This is a great post that I haven't discovered yet. I think the only time I "maladaptive" daydream is when I'm *crashing.* When I was younger the dd'ing would affect my schooling and sleep schedule which was maladaptive. But now I can get severely depressed when I'm realising that real life will never be like fantasy life. Sometimes I just don't care, I feel like Mal, the character in Inception who is always trying to get Leonardo DiCapprio's character to stay in the dream. Other times it's like a brick wall of reality that hits me. I force myself to feel the regret of not really living a life. But I wonder, if life is what you make it, then just enjoy the dd's for the pleasure that they give. Is it wrong to enjoy a fantasy just as much as someone else enjoys reality? Ugh, existential crisis.
Interesting that you brought up Mal in Inception.  I so identified with her when I saw the movie (5 times in theater, several times on T.V.)  To get lost in a dream, create your own world, age 1 year every 10 or whatever it was, and all this with Leo DiCaprio.  What's not to like?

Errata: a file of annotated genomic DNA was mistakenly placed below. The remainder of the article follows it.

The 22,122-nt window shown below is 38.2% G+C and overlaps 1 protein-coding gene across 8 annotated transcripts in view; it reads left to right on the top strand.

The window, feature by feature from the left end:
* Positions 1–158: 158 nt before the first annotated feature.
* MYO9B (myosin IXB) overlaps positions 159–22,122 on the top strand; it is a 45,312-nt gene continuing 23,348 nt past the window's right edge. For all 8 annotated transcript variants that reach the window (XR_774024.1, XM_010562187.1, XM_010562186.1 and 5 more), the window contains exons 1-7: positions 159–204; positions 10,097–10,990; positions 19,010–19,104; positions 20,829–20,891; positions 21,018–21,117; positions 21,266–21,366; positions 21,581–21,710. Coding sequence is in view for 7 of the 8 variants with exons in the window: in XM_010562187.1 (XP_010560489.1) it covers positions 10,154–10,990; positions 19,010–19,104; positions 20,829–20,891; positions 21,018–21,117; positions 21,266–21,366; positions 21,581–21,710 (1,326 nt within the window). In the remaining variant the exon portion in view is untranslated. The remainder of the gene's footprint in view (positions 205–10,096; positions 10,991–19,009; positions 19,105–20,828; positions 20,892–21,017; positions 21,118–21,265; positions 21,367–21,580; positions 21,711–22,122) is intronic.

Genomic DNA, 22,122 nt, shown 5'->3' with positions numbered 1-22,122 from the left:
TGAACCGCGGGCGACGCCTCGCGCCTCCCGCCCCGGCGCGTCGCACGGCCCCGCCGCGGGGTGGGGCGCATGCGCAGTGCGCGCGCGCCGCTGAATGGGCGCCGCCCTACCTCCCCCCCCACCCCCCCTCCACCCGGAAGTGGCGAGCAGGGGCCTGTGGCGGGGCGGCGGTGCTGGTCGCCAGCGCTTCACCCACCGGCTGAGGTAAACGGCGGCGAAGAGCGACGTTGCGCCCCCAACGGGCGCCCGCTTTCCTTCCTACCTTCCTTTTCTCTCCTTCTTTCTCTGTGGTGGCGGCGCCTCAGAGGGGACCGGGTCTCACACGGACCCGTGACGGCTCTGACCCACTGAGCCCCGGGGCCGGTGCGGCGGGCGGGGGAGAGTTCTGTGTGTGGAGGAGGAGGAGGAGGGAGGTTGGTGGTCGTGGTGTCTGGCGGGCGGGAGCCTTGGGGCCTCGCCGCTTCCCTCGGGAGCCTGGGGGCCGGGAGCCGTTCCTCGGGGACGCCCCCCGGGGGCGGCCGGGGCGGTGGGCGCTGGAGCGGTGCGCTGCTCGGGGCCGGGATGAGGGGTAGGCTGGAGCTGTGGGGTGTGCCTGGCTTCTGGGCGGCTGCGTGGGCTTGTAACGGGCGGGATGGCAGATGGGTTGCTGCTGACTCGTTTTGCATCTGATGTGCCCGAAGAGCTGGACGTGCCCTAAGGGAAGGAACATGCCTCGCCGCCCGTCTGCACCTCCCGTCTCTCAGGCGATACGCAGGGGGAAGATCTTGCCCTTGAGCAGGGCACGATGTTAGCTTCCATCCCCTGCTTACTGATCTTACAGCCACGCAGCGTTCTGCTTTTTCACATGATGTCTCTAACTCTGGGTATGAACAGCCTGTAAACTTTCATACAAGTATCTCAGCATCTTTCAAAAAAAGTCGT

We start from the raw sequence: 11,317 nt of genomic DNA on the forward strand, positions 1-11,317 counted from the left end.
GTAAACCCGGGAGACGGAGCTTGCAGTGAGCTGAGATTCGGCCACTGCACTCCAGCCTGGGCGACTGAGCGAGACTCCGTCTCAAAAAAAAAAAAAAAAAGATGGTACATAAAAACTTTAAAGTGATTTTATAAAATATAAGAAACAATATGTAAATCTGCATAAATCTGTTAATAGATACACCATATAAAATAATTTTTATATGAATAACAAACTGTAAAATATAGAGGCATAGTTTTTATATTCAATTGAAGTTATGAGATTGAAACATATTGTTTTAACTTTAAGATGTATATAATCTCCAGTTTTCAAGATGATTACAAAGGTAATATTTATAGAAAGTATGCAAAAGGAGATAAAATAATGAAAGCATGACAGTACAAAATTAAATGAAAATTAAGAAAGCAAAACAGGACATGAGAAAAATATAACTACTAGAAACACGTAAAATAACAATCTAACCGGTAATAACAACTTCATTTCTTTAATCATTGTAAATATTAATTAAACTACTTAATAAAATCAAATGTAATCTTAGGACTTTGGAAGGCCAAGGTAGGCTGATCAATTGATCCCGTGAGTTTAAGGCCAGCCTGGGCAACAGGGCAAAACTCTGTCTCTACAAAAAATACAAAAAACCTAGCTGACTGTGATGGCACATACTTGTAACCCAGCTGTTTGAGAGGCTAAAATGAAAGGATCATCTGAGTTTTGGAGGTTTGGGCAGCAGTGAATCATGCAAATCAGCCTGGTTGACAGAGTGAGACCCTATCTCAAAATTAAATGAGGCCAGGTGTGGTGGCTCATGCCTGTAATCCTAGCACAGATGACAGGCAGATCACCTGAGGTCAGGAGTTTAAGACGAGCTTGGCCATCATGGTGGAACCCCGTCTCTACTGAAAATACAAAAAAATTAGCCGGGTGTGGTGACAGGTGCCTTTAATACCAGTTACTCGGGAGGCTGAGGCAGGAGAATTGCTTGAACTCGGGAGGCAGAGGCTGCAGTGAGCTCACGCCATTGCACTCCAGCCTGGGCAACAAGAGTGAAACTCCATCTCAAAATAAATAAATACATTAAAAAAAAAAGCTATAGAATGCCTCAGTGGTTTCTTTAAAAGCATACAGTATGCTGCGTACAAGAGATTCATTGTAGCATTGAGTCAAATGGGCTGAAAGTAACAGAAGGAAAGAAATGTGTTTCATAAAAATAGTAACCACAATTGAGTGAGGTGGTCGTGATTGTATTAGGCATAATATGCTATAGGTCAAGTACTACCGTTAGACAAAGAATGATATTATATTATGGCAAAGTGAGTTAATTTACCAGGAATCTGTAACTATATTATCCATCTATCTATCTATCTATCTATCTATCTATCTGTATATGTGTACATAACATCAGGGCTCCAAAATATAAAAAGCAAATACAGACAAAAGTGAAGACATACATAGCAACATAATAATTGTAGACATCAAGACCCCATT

It certainly makes sense to me.  I agree "crashing" is a great word.  And it is so painful to learn things you really didn't want to know, when, as you said, you thought you had things under such good control.

My husband just handed me a "dream catcher."  Wow!  What can I say?

I could relate to Mal, I like how they call her "Mal" too. She's kind of the deceptive/seductive part of dreaming.

I can "crash" at any time. I'll be happily enraptured with a dd and then all of a sudden it's like the movie set falls apart and I'm just there alone. It's the worst feeling.